Friday, 12 July 2013


The history of the world has a lot to do with triticum or as it is commonly known as, wheat. This crop allowed the development of the first empires in what is now Iraq and the Levant. Egypt's history with wheat goes back to the Pharaohs. They were able to build the pyramids based on its economic value.

The Roman empire depended on the wheat from Egypt to feed the Romans by dishing out the dole through wheat rations. The loss of Egypt's grain for the Byzantine Empire when the new Islamic caliphate conquered Egypt really affected the ability of Byzantium to survive.

One of the reasons the German army invaded Russia in world war two was to get access to the large wheat fields of the Ukraine to help feed its population. When the wheat crop failed in the mid-west USA in the 1930's, it affected the livelihood of millions. Wheat is as important to western culture as rice is to eastern cultures.

Egyptians depend on wheat as a stable food. Science has enabled wheat to grow in tougher conditions and survive disease. The ability to grow such quantities of wheat has allowed a population explosion in Egypt and surround countries. However the grow of the population has well exceeded the ability of Egypt to feed itself with wheat. It needs money to buy in extra wheat to feed the population. It doesn't have that money.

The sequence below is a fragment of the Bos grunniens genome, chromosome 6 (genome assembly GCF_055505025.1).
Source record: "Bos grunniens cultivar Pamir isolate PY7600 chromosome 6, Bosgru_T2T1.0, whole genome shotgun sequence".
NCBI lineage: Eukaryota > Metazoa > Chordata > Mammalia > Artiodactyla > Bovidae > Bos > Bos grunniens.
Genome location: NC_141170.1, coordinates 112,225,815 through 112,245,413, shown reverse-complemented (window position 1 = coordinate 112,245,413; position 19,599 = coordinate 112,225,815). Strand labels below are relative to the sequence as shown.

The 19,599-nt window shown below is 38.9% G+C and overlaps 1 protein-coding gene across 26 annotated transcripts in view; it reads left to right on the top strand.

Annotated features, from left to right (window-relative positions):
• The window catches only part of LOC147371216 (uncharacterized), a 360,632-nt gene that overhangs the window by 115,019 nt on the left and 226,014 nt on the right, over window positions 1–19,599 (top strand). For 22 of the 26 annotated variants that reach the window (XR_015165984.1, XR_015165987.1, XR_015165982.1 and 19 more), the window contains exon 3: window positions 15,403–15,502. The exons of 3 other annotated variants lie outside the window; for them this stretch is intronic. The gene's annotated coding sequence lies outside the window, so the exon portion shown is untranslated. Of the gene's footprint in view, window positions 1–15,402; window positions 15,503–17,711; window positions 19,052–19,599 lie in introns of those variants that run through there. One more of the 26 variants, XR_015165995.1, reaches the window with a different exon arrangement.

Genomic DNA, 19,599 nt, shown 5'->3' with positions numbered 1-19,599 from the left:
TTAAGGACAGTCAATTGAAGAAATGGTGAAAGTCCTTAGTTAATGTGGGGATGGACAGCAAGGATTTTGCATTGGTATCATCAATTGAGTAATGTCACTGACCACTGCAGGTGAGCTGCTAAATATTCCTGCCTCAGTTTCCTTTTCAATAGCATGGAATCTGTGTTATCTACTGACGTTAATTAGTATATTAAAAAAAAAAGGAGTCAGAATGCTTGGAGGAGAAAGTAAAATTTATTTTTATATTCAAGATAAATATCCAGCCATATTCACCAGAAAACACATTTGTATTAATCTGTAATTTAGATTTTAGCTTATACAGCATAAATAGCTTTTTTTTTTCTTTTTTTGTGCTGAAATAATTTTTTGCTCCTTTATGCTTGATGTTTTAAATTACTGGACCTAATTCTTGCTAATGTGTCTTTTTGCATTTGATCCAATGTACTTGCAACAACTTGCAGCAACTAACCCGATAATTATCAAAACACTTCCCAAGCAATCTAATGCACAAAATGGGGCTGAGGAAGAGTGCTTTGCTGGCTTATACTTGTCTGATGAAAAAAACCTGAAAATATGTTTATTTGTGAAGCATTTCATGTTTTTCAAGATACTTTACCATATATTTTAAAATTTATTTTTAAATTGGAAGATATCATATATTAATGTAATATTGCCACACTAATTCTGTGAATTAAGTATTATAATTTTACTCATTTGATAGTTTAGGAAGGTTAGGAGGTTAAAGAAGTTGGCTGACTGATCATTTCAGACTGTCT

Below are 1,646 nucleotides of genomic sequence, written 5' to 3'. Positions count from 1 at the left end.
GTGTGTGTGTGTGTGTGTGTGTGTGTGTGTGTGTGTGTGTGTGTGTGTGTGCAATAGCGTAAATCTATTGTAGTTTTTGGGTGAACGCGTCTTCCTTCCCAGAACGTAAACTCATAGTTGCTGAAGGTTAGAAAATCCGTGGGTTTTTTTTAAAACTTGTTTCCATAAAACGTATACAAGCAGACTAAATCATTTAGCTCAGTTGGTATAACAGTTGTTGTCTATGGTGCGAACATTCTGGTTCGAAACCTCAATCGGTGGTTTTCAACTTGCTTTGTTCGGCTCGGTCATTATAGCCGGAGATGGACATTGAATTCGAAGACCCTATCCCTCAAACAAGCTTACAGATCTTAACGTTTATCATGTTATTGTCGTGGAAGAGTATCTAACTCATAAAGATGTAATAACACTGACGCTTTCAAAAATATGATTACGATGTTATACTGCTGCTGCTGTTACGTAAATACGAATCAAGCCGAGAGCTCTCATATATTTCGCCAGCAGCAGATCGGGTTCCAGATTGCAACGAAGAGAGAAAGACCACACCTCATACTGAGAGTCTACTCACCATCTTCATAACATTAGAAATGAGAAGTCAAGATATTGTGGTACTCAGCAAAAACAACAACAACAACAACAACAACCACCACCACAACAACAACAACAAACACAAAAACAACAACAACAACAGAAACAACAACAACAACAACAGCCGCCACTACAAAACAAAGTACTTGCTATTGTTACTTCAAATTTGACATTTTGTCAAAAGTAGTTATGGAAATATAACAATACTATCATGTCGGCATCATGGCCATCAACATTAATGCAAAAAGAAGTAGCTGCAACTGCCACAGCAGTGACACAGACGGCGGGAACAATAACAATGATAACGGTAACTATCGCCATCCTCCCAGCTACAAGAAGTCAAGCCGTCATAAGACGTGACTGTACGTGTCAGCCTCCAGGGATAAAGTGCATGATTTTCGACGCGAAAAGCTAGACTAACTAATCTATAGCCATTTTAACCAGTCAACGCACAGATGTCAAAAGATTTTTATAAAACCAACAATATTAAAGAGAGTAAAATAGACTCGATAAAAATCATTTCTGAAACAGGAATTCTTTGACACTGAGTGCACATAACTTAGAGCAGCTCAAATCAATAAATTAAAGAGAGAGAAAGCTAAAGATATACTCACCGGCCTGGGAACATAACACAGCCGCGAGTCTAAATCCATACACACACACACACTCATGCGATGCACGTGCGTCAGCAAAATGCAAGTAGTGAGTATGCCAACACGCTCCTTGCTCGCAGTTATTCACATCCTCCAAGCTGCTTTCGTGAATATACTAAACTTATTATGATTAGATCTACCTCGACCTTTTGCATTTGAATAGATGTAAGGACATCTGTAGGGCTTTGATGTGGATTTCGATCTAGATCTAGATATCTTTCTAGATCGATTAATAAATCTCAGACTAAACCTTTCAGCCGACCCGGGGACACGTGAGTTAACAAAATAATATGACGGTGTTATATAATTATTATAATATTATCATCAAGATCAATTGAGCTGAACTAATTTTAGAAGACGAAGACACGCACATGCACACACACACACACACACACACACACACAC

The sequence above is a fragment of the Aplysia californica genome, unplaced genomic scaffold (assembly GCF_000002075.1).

Now this is where world history begins to take shape. When people start to go hungry they have nothing to lose. When people have nothing to lose they are willing to take on the status quo. The French Revolution is a perfect example of what happens when people are left without choice. The price of wheat is rising. The Egyptians are depending on aid from oil rich gulf countries to sustain it but how long before those countries are not able to sustain this aid?

Throughout history the migration of people has precipitated new historic paradigms. If the people of Egypt start to move east or west looking for food, then you will see new conflicts arise that will test people's ability to live by principles they hold dear. History has been full of shocks. The future is no different. There will be shocks. The price of wheat will be one of those shocks. The consequences are already been felt. There is no reason to believe the consequences will not continue to reverberate around the world.

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